Supporters of the legislation poo-poo the Chicken Little scenarios opponents paint. Rep Jim Harrison (R-Richland), however, admitted that he hadn't even read the entire bill when he introduced the legislation last year. Harrison got the prepackaged proposal from the American Legislative Executive Council, a developer-oriented Washington think tank.

   Rep. Hunter Limbaugh (R-Florence) was one of the bill's cheerleaders. "I'm getting calls from people who are afraid that this bill would do away with zoning. It wouldn't affect existing zoning, and would only apply to new (ordinances.)"

   Since fewer than half of South Carolina's counties and about a third of its cities have zoning, any attempts to regulate growth in these areas are at risk. Communities that want to create historic or residential districts will certainly face more lawsuits.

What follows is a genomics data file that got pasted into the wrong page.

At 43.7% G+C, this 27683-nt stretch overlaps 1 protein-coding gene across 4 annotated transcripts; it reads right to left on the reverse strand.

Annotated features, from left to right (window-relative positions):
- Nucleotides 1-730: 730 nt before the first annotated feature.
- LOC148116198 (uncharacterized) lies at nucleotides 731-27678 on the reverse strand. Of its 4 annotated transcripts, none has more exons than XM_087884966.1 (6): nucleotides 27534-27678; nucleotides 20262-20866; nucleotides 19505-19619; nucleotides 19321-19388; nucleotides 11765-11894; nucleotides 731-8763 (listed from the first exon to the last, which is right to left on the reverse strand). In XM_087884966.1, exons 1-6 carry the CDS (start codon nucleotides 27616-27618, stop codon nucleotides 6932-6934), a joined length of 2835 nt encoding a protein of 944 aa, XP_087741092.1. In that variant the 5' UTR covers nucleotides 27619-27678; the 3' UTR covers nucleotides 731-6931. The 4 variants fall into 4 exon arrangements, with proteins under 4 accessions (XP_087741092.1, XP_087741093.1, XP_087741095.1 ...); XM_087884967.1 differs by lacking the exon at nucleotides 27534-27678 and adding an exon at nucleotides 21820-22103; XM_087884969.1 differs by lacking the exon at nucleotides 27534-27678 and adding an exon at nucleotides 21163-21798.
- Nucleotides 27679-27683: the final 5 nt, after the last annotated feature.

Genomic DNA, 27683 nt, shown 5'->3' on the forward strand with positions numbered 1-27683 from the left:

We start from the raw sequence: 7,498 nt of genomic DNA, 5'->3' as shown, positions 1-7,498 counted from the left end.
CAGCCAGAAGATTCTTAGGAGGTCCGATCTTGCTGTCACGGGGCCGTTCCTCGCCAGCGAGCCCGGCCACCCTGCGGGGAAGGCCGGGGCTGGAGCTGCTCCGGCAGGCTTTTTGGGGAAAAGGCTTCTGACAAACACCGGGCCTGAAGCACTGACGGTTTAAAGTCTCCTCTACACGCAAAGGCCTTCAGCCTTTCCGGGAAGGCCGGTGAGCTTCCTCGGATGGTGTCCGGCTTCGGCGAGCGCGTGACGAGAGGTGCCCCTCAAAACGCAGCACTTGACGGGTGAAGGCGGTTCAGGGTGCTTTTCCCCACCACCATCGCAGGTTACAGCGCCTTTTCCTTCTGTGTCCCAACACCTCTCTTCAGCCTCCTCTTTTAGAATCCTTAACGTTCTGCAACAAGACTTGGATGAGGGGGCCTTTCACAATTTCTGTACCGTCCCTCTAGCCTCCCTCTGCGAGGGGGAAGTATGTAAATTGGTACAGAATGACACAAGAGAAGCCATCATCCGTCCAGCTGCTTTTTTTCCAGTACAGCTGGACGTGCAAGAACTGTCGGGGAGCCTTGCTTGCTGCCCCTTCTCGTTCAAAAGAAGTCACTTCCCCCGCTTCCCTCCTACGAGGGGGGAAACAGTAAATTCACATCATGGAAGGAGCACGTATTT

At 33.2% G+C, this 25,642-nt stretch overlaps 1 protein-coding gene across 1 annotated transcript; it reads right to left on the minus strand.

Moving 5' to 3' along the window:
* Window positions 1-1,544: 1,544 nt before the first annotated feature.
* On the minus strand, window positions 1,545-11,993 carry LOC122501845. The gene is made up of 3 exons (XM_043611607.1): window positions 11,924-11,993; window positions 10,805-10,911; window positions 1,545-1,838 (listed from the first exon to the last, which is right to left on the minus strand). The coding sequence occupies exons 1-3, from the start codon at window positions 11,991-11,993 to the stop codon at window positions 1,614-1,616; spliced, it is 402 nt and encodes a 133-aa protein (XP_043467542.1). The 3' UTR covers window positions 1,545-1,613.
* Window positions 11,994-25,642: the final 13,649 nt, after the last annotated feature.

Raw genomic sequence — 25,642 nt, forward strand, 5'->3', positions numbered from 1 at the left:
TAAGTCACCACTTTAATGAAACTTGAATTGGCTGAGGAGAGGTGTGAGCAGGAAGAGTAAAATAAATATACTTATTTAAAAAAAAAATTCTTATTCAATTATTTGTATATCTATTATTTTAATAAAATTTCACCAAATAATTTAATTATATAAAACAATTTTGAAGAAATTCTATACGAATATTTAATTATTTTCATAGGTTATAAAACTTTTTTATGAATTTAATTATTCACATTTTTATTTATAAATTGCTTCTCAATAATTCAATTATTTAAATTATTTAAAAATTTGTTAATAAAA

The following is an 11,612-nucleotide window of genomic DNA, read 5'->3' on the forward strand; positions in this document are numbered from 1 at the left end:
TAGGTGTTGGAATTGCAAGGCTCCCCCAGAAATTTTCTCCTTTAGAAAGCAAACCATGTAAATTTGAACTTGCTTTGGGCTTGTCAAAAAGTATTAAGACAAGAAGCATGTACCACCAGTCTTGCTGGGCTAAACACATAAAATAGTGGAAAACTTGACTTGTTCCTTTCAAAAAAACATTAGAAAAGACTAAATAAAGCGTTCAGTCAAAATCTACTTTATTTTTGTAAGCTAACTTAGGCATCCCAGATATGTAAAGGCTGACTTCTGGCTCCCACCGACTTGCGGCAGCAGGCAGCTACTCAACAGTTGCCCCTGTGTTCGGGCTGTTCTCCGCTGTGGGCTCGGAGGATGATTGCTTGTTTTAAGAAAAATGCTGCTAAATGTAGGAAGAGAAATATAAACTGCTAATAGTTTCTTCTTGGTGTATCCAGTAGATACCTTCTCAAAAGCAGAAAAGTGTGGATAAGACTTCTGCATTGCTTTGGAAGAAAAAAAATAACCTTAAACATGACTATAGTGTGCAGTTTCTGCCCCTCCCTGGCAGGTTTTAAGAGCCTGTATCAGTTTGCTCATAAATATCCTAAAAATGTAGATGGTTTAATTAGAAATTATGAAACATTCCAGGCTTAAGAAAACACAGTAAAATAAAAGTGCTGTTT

DHEC, not known for aggressively regulating industry and development, will be even less inclined to protect quality of life if it has to do a cost benefit study on every new regulation and compensate those they "inordinately burden."

   Property rights disputes have historically been settled in courts, based on the body of constitutional law developed since the founding of this nation. Rep. Bob Sheheen (D-Kershaw) said that the bill "creates the likelihood of a new body of law, separate from the S.C. and U.S. constitutions. It's a bad idea."

   "This bill is nothing less than the surrender of the rule of law to the power of money," said Rep. Joe Neal (D-Richland). The bill will be up for debate in the Senate next year.